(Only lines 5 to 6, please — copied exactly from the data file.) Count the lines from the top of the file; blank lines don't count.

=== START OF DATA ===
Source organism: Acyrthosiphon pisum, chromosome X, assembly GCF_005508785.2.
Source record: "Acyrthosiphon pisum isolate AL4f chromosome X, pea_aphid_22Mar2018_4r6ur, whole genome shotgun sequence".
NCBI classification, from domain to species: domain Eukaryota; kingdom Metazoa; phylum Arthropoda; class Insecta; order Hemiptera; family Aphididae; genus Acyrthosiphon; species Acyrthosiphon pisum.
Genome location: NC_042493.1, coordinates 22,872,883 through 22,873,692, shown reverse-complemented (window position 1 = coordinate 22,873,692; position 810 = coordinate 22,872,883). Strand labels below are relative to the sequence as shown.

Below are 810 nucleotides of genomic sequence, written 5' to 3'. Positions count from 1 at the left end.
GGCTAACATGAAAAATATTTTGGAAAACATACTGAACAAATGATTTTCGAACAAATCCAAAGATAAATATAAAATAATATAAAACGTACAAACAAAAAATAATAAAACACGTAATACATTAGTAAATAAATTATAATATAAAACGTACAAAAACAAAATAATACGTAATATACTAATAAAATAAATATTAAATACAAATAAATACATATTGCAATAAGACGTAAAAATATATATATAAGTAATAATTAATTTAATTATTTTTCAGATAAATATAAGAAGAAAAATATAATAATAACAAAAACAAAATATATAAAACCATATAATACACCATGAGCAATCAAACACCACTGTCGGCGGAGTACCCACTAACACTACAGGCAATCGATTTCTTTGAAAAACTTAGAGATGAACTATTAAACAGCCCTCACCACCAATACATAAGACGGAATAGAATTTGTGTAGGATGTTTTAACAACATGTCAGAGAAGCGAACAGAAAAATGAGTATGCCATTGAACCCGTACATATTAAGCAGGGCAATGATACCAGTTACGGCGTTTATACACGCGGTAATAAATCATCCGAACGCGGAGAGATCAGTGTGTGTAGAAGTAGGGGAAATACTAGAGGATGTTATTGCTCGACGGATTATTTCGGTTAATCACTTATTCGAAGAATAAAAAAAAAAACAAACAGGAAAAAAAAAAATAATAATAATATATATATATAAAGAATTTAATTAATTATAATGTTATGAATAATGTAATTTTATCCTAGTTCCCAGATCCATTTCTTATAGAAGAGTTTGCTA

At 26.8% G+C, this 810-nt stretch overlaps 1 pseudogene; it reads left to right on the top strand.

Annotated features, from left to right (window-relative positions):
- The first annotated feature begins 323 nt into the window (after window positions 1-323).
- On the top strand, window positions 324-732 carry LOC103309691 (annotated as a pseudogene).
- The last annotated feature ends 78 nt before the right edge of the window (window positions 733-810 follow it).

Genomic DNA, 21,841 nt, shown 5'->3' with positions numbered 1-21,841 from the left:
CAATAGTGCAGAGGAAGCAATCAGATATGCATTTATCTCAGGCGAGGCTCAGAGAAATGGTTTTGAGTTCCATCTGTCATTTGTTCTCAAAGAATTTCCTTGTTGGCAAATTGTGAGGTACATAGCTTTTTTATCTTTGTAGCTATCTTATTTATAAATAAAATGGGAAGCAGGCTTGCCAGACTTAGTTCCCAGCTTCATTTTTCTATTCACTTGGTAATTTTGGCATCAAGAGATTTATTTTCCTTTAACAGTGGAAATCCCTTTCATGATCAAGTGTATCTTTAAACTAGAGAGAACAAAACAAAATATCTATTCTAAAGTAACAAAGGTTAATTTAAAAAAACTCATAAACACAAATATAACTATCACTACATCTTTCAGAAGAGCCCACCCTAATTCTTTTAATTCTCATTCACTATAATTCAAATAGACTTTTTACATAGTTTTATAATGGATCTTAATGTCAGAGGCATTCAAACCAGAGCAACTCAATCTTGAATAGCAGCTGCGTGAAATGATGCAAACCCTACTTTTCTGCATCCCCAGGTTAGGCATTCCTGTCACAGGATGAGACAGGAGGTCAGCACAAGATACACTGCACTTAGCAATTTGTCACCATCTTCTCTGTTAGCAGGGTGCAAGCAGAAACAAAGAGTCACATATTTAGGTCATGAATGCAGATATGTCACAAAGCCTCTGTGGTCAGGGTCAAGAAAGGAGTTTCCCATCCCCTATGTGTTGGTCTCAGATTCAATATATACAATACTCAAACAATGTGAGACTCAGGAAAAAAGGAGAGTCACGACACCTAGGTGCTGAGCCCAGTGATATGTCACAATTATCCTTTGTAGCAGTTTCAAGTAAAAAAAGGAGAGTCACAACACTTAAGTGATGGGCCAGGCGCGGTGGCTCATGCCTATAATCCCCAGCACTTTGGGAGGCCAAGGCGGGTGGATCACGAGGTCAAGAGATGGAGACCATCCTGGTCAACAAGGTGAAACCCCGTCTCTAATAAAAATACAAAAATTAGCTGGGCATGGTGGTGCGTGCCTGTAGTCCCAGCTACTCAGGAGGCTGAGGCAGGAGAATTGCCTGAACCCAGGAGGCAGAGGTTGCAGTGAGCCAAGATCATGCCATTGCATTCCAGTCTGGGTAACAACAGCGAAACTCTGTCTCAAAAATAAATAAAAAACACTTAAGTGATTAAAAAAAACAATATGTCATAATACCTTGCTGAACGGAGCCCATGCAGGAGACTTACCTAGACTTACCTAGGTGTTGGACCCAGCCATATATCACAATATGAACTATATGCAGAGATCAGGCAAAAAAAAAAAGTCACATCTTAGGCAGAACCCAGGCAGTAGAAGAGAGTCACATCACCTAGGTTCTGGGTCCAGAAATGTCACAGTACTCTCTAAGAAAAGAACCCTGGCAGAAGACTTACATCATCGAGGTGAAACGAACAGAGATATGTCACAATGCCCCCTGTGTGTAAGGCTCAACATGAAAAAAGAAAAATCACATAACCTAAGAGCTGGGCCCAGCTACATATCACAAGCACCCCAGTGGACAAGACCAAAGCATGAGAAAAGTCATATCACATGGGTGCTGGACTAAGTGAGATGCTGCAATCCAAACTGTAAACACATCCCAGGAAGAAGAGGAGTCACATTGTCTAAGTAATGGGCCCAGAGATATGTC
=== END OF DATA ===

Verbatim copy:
Below are 810 nucleotides of genomic sequence, written 5' to 3'. Positions count from 1 at the left end.
GGCTAACATGAAAAATATTTTGGAAAACATACTGAACAAATGATTTTCGAACAAATCCAAAGATAAATATAAAATAATATAAAACGTACAAACAAAAAATAATAAAACACGTAATACATTAGTAAATAAATTATAATATAAAACGTACAAAAACAAAATAATACGTAATATACTAATAAAATAAATATTAAATACAAATAAATACATATTGCAATAAGACGTAAAAATATATATATAAGTAATAATTAATTTAATTATTTTTCAGATAAATATAAGAAGAAAAATATAATAATAACAAAAACAAAATATATAAAACCATATAATACACCATGAGCAATCAAACACCACTGTCGGCGGAGTACCCACTAACACTACAGGCAATCGATTTCTTTGAAAAACTTAGAGATGAACTATTAAACAGCCCTCACCACCAATACATAAGACGGAATAGAATTTGTGTAGGATGTTTTAACAACATGTCAGAGAAGCGAACAGAAAAATGAGTATGCCATTGAACCCGTACATATTAAGCAGGGCAATGATACCAGTTACGGCGTTTATACACGCGGTAATAAATCATCCGAACGCGGAGAGATCAGTGTGTGTAGAAGTAGGGGAAATACTAGAGGATGTTATTGCTCGACGGATTATTTCGGTTAATCACTTATTCGAAGAATAAAAAAAAAAACAAACAGGAAAAAAAAAAATAATAATAATATATATATATAAAGAATTTAATTAATTATAATGTTATGAATAATGTAATTTTATCCTAGTTCCCAGATCCATTTCTTATAGAAGAGTTTGCTA